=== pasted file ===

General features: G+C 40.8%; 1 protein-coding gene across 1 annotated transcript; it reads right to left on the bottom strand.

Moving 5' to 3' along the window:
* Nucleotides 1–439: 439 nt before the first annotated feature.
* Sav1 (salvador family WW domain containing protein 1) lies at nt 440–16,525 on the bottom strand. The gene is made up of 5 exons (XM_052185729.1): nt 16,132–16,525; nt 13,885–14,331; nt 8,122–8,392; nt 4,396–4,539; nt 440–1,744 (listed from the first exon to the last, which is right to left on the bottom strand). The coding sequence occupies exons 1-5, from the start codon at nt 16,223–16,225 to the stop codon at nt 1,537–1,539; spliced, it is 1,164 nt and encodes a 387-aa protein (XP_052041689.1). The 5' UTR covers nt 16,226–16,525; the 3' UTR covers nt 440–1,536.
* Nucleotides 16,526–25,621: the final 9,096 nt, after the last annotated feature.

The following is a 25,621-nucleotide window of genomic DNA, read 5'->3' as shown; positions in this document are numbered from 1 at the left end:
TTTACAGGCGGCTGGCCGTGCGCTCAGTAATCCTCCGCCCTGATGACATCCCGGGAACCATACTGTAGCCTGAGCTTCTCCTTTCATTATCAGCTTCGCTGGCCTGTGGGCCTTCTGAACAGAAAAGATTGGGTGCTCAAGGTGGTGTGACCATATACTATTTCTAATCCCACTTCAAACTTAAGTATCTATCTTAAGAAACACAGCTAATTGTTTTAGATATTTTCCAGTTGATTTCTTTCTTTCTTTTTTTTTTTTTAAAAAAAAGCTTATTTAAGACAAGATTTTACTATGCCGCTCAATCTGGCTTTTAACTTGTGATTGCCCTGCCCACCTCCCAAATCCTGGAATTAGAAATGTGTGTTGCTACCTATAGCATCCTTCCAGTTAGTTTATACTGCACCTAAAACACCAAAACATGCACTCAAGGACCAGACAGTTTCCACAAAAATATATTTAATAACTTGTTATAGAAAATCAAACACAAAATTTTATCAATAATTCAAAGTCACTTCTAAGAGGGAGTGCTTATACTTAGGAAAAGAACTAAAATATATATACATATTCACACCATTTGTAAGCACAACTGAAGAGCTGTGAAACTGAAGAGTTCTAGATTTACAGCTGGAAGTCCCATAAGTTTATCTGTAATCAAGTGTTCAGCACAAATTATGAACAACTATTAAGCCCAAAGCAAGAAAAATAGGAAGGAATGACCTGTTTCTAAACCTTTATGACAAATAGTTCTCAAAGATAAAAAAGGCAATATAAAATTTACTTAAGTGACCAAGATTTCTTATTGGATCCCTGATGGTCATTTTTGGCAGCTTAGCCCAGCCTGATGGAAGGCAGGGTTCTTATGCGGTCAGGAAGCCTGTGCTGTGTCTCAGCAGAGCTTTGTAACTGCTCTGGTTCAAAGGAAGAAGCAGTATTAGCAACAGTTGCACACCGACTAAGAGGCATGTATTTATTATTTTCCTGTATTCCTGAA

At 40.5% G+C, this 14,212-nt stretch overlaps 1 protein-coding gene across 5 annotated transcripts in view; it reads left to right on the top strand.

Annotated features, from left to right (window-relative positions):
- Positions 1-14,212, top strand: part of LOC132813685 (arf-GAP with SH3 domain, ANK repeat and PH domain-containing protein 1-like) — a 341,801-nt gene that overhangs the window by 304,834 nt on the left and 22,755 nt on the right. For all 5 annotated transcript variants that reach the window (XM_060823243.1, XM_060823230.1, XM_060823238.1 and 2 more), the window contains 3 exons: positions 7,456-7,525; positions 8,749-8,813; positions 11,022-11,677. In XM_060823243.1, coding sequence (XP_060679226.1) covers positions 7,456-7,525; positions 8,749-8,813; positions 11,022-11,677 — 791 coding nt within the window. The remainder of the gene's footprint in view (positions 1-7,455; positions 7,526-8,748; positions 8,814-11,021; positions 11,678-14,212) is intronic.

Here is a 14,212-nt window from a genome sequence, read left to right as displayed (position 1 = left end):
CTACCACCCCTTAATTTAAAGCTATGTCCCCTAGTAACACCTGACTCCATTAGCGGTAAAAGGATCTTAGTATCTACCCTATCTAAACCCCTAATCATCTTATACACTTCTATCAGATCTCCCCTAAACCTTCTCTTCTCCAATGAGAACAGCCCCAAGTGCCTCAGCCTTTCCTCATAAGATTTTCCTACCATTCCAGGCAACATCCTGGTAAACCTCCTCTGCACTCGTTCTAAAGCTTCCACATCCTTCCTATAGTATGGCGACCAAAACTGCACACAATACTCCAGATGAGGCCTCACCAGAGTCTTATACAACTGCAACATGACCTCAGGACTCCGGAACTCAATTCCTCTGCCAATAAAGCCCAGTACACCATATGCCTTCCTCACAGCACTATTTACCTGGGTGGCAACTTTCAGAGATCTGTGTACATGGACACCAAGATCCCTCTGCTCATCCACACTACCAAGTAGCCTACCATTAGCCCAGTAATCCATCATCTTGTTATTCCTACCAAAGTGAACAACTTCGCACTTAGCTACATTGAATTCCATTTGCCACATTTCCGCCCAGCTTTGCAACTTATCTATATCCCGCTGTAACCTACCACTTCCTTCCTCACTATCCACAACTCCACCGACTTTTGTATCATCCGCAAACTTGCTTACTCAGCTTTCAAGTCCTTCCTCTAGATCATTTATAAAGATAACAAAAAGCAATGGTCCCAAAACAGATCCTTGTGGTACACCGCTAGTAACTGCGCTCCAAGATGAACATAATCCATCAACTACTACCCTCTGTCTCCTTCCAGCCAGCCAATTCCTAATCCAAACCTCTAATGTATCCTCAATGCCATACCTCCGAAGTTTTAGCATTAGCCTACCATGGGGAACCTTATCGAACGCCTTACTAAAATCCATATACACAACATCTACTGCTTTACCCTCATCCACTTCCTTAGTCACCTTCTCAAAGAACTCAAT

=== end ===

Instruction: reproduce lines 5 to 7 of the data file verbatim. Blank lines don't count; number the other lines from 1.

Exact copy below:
* Nucleotides 16,526–25,621: the final 9,096 nt, after the last annotated feature.

The following is a 25,621-nucleotide window of genomic DNA, read 5'->3' as shown; positions in this document are numbered from 1 at the left end:
TTTACAGGCGGCTGGCCGTGCGCTCAGTAATCCTCCGCCCTGATGACATCCCGGGAACCATACTGTAGCCTGAGCTTCTCCTTTCATTATCAGCTTCGCTGGCCTGTGGGCCTTCTGAACAGAAAAGATTGGGTGCTCAAGGTGGTGTGACCATATACTATTTCTAATCCCACTTCAAACTTAAGTATCTATCTTAAGAAACACAGCTAATTGTTTTAGATATTTTCCAGTTGATTTCTTTCTTTCTTTTTTTTTTTTTAAAAAAAAGCTTATTTAAGACAAGATTTTACTATGCCGCTCAATCTGGCTTTTAACTTGTGATTGCCCTGCCCACCTCCCAAATCCTGGAATTAGAAATGTGTGTTGCTACCTATAGCATCCTTCCAGTTAGTTTATACTGCACCTAAAACACCAAAACATGCACTCAAGGACCAGACAGTTTCCACAAAAATATATTTAATAACTTGTTATAGAAAATCAAACACAAAATTTTATCAATAATTCAAAGTCACTTCTAAGAGGGAGTGCTTATACTTAGGAAAAGAACTAAAATATATATACATATTCACACCATTTGTAAGCACAACTGAAGAGCTGTGAAACTGAAGAGTTCTAGATTTACAGCTGGAAGTCCCATAAGTTTATCTGTAATCAAGTGTTCAGCACAAATTATGAACAACTATTAAGCCCAAAGCAAGAAAAATAGGAAGGAATGACCTGTTTCTAAACCTTTATGACAAATAGTTCTCAAAGATAAAAAAGGCAATATAAAATTTACTTAAGTGACCAAGATTTCTTATTGGATCCCTGATGGTCATTTTTGGCAGCTTAGCCCAGCCTGATGGAAGGCAGGGTTCTTATGCGGTCAGGAAGCCTGTGCTGTGTCTCAGCAGAGCTTTGTAACTGCTCTGGTTCAAAGGAAGAAGCAGTATTAGCAACAGTTGCACACCGACTAAGAGGCATGTATTTATTATTTTCCTGTATTCCTGAA